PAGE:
Are school snow days a thing of the past?

Erin Bamer
York Dispatch

At 4 a.m., Northern York County School District Superintendent Steven Kirkpatrick was already awake and watching the snow fall.

His question: Would the snow abate in time to allow the district to open schools — perhaps with a two-hour delay? First, he called a delay. Then he changed his mind as bus drivers started to report in that conditions were deteriorating.

"The roads were getting snow-covered at the worst possible time," Kirkpatrick said.

He called it at 8 a.m.

Not a closure, but a day of learning at home.

Snow is visible outside William Penn Senior High School in York City, Thursday, Jan. 20, 2022. Dawn J. Sagert photo

Virtual learning days have become an increasingly appealing option for school districts, allowing students to continue their education even during bad weather. Since the start of January, most York County school districts have called for at least two virtual learning days in place of traditional snow days.

"You can keep the continuity, even if (students) are not in school," said Mark DiRocco, executive director of the Pennsylvania Association of School Administrators. 

School districts can apply to the state to gain up to five "flexible instruction days" in a school year, which they can use to replace a normal class day with a virtual learning day because of heavy snowfall or other circumstances.

The option was available to districts before the COVID-19 pandemic, but several districts didn't know it existed, and many didn't have virtual learning options to fall back on.

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York City School District Superintendent Andrea Berry said that a "crippling snow storm" in one of her first years with the district closed schools for five days. Districts are required to hold at least 180 class days each school year, so when snow days run over, Berry said, the district had to add those days onto the end of the year.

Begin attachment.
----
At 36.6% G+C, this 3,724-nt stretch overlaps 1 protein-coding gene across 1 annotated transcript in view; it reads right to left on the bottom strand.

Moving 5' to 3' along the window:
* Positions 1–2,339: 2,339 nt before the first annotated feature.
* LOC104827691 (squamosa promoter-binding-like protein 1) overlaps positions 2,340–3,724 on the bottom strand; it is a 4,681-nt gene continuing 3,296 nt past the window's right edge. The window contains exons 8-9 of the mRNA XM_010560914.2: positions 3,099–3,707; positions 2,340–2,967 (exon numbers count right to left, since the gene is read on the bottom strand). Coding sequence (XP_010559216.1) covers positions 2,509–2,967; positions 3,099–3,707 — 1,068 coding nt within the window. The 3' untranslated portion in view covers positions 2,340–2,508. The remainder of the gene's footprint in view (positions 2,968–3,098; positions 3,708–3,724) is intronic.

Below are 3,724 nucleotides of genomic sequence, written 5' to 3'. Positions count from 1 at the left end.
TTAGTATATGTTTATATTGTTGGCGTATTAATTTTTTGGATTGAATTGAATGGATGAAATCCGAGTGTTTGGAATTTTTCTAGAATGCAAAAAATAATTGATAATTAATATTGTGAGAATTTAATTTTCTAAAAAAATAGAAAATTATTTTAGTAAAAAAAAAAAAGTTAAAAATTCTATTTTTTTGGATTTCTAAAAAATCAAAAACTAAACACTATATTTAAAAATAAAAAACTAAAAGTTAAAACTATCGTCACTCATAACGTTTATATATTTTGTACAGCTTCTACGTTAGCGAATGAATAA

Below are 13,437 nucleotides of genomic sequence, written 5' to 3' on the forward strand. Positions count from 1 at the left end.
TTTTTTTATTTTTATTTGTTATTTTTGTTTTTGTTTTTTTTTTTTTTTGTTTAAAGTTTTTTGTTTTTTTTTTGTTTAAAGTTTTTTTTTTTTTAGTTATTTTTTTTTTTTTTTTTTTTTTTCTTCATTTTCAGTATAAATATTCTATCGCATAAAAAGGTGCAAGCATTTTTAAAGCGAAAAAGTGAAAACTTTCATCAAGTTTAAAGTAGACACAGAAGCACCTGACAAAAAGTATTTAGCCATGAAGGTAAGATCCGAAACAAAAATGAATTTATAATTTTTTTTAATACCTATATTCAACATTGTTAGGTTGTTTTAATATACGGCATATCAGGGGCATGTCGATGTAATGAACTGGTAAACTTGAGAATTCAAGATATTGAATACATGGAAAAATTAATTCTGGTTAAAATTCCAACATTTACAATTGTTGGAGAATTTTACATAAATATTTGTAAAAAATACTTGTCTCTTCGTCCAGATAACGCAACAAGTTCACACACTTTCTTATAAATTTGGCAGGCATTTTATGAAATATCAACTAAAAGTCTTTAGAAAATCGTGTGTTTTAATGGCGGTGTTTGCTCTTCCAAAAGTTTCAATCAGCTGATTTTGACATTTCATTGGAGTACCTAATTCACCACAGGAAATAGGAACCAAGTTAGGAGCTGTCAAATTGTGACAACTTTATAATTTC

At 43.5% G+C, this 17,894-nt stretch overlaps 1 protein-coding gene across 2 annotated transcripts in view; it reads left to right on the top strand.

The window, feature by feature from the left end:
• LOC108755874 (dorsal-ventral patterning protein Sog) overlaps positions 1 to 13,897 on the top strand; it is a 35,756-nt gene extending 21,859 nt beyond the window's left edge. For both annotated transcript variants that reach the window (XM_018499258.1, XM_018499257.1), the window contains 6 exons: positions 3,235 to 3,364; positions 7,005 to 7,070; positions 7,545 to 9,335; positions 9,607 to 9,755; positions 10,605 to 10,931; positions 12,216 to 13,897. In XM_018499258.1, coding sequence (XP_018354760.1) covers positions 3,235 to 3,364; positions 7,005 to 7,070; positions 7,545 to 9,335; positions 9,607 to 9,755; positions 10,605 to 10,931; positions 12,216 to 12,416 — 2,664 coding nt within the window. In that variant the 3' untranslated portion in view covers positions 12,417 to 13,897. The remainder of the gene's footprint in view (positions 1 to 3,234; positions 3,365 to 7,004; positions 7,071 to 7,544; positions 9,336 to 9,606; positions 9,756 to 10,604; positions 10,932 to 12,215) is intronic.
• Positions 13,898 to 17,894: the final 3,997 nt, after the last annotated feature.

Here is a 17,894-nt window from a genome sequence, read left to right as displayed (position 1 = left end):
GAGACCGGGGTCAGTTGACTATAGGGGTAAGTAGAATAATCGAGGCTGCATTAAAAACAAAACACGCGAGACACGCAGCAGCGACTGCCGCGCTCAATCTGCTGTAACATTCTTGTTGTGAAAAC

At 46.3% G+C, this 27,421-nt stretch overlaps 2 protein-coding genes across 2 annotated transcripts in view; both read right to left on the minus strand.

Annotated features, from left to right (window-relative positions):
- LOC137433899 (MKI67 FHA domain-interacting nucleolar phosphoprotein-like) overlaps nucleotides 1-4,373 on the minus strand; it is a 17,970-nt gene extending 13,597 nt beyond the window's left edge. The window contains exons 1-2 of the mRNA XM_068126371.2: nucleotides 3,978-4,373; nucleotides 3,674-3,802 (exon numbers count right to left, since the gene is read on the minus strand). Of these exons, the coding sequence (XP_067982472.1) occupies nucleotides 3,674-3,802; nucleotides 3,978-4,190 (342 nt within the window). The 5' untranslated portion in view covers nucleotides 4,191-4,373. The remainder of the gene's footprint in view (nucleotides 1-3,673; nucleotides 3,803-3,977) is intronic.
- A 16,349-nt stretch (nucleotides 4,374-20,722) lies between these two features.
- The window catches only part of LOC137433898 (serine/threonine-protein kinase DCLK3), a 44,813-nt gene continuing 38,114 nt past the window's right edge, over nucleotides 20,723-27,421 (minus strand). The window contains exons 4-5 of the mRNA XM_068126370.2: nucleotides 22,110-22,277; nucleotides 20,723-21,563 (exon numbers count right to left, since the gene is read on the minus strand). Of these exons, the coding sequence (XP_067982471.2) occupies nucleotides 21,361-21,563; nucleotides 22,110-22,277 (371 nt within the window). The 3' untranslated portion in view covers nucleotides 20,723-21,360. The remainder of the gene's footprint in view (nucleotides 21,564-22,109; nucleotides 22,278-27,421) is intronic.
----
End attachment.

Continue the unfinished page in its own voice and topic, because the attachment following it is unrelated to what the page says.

That creates a problem because it detracts from time that students can prepare for their end-of-year tests, Berry said. Most districts prefer virtual learning days over snow days because they maintain the flow of curriculum. 

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Each district faces a unique set of challenges, even during major weather events like the one that covered the area in 6 inches of snow a few weeks ago.

In Red Lion, Chief Instructional Officer Eric Wilson said the district's geographic area is larger than most and includes a lot of rural areas with unpaved roads. The southern half of the district had poor enough road conditions to warrant a closure, even though conditions were better in the northern half.

"Everything is a case-by-case situation," he said. 

Snow is visible outside William Penn Senior High School in York City, Thursday, Jan. 20, 2022. Dawn J. Sagert photo

Now, Red Lion only has two flexible instruction days left, so the district will likely hold some traditional snow days if winter brings more snowfall. Wilson said the district will determine when to hold a snow day over a virtual learning day based on a variety of factors, such as the conditions of the day and the time of year.

COVID-19, which arguably created the opportunity for such flexible learning days, has not been cited as a reason for them this year. That's true even though York County districts have recorded 7,720 cases, with more than 37% of those cases logged in the last three weeks. 

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Officials at local districts say they remain committed to preserving as much in-person instruction as possible, believing it to be the best learning model for students. Berry said she expects her district will have some temporary COVID-19 closures this year if the high transmission rate continues. 

Though the recent closures have officially been because of the snow, some districts are using the opportunity to try to mitigate future COVID-19 spread. York City, Northern York County and Red Lion officials all said their districts used at least one of their snow closures to conduct additional cleaning.

DiRocco said he expects other districts across the state are doing the same thing, although he did not know for sure. 

"It would probably be very wise," DiRocco said. 

Marc Unger of York City walks past the fencing outside Christ Lutheran Church on South George Street in York Monday, Dec. 27, 2021. He was heading out for some lunch as flurries continued to fall in the area. Bill Kalina photo

— Reach Erin Bamer at ebamer@yorkdispatch.com or on Twitter @ErinBamer.